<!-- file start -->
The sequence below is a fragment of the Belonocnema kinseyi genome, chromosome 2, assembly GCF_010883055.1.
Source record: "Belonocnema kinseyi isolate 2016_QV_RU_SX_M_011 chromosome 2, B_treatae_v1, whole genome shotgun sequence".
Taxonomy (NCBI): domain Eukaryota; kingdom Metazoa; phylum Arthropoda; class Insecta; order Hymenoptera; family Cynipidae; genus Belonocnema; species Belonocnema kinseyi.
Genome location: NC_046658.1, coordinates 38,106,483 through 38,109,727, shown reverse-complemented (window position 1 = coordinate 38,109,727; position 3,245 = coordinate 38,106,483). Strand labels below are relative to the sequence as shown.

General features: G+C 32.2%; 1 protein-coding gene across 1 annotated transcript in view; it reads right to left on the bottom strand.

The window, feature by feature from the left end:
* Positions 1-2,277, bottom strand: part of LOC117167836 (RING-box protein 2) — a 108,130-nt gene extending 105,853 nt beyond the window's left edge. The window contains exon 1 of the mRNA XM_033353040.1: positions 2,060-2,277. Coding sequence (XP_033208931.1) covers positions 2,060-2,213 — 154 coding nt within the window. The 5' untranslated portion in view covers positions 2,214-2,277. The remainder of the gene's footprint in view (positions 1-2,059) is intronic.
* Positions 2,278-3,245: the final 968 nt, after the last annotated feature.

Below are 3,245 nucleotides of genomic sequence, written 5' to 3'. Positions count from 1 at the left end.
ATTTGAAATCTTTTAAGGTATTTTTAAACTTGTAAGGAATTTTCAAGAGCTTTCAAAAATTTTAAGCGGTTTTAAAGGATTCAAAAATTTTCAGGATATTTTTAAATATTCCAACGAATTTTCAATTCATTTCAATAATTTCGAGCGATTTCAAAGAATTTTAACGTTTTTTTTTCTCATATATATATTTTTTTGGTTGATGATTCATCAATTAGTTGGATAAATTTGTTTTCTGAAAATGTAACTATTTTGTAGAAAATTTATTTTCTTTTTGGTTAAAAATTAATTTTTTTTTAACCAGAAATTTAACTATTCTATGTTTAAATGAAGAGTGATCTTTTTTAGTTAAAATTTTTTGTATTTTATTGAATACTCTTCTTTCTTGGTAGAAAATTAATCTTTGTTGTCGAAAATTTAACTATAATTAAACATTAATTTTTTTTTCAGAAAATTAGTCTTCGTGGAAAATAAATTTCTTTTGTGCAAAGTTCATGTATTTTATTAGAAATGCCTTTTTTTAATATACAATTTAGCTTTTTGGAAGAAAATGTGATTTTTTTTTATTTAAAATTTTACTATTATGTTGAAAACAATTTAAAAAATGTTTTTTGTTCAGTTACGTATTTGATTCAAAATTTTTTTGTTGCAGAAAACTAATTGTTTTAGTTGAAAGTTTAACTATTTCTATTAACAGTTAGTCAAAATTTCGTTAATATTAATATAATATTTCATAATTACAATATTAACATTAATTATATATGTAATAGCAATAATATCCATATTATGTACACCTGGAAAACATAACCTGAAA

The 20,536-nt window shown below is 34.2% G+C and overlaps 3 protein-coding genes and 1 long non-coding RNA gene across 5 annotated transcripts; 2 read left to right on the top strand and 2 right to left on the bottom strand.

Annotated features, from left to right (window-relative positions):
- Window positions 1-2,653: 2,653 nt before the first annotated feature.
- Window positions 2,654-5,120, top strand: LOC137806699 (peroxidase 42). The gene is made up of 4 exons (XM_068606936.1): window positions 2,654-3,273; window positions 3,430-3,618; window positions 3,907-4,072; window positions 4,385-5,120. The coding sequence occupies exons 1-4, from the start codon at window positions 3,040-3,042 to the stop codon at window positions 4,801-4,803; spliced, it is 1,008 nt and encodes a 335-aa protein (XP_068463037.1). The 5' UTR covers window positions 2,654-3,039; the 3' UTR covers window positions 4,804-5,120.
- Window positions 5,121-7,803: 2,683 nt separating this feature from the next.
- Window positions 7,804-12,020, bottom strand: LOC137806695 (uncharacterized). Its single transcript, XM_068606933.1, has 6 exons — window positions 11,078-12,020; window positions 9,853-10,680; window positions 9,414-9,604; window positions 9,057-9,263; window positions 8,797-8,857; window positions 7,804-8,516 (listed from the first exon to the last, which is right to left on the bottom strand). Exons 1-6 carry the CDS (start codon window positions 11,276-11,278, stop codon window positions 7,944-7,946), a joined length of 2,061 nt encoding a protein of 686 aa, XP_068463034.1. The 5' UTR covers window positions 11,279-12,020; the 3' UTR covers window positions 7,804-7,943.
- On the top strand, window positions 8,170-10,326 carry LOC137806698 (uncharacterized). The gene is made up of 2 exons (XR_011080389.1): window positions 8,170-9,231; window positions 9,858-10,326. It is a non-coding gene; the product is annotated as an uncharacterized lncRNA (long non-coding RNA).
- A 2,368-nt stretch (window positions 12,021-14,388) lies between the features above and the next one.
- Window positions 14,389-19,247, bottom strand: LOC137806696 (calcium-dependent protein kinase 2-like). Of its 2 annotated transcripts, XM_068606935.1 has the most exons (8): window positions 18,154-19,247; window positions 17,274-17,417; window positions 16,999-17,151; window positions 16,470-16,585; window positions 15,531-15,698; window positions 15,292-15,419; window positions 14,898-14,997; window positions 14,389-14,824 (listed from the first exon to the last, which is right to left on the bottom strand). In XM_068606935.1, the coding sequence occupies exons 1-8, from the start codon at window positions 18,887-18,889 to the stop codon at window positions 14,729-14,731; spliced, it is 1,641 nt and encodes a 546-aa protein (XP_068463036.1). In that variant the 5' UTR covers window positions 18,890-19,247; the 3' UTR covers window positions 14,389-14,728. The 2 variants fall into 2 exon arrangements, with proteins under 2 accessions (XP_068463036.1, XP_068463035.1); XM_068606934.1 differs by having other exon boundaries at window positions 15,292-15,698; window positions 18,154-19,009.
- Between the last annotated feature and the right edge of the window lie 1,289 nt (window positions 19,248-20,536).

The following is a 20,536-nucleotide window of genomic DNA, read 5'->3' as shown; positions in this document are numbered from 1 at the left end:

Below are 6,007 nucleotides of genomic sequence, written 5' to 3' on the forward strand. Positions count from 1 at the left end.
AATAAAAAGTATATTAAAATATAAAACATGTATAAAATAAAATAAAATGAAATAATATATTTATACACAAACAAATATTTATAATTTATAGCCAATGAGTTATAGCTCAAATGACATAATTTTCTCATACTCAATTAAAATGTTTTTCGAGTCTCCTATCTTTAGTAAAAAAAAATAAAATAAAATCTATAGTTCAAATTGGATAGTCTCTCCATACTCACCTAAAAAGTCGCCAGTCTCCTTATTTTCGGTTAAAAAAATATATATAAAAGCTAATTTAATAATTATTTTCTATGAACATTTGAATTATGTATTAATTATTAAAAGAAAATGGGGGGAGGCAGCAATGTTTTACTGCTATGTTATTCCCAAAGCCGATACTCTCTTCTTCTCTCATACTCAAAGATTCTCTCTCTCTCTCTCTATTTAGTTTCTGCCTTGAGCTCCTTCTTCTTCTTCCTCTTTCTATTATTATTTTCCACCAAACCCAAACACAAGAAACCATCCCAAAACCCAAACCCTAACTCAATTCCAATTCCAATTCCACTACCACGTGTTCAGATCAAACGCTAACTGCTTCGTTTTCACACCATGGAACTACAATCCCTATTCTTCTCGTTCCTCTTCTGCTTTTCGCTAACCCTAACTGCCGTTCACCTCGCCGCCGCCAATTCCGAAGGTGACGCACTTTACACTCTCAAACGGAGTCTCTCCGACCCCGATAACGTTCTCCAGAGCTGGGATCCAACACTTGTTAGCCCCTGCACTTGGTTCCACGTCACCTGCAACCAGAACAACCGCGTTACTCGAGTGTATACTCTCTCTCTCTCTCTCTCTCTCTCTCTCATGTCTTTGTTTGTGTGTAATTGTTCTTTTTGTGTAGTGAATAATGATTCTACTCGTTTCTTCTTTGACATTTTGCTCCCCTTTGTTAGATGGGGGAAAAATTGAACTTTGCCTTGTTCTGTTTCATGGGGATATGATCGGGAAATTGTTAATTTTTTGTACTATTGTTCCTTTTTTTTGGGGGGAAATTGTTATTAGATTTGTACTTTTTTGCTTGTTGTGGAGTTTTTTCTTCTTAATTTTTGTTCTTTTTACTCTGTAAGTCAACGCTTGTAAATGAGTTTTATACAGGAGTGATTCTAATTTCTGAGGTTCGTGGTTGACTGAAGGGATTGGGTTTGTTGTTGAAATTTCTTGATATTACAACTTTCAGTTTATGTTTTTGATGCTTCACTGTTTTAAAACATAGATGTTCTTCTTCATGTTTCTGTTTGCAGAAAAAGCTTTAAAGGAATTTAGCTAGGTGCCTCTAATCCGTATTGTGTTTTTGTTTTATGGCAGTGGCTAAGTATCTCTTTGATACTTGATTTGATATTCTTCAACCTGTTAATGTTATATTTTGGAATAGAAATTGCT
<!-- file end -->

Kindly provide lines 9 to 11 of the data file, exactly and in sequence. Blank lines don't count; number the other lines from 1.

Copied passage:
Below are 3,245 nucleotides of genomic sequence, written 5' to 3'. Positions count from 1 at the left end.
ATTTGAAATCTTTTAAGGTATTTTTAAACTTGTAAGGAATTTTCAAGAGCTTTCAAAAATTTTAAGCGGTTTTAAAGGATTCAAAAATTTTCAGGATATTTTTAAATATTCCAACGAATTTTCAATTCATTTCAATAATTTCGAGCGATTTCAAAGAATTTTAACGTTTTTTTTTCTCATATATATATTTTTTTGGTTGATGATTCATCAATTAGTTGGATAAATTTGTTTTCTGAAAATGTAACTATTTTGTAGAAAATTTATTTTCTTTTTGGTTAAAAATTAATTTTTTTTTAACCAGAAATTTAACTATTCTATGTTTAAATGAAGAGTGATCTTTTTTAGTTAAAATTTTTTGTATTTTATTGAATACTCTTCTTTCTTGGTAGAAAATTAATCTTTGTTGTCGAAAATTTAACTATAATTAAACATTAATTTTTTTTTCAGAAAATTAGTCTTCGTGGAAAATAAATTTCTTTTGTGCAAAGTTCATGTATTTTATTAGAAATGCCTTTTTTTAATATACAATTTAGCTTTTTGGAAGAAAATGTGATTTTTTTTTATTTAAAATTTTACTATTATGTTGAAAACAATTTAAAAAATGTTTTTTGTTCAGTTACGTATTTGATTCAAAATTTTTTTGTTGCAGAAAACTAATTGTTTTAGTTGAAAGTTTAACTATTTCTATTAACAGTTAGTCAAAATTTCGTTAATATTAATATAATATTTCATAATTACAATATTAACATTAATTATATATGTAATAGCAATAATATCCATATTATGTACACCTGGAAAACATAACCTGAAA

The 20,536-nt window shown below is 34.2% G+C and overlaps 3 protein-coding genes and 1 long non-coding RNA gene across 5 annotated transcripts; 2 read left to right on the top strand and 2 right to left on the bottom strand.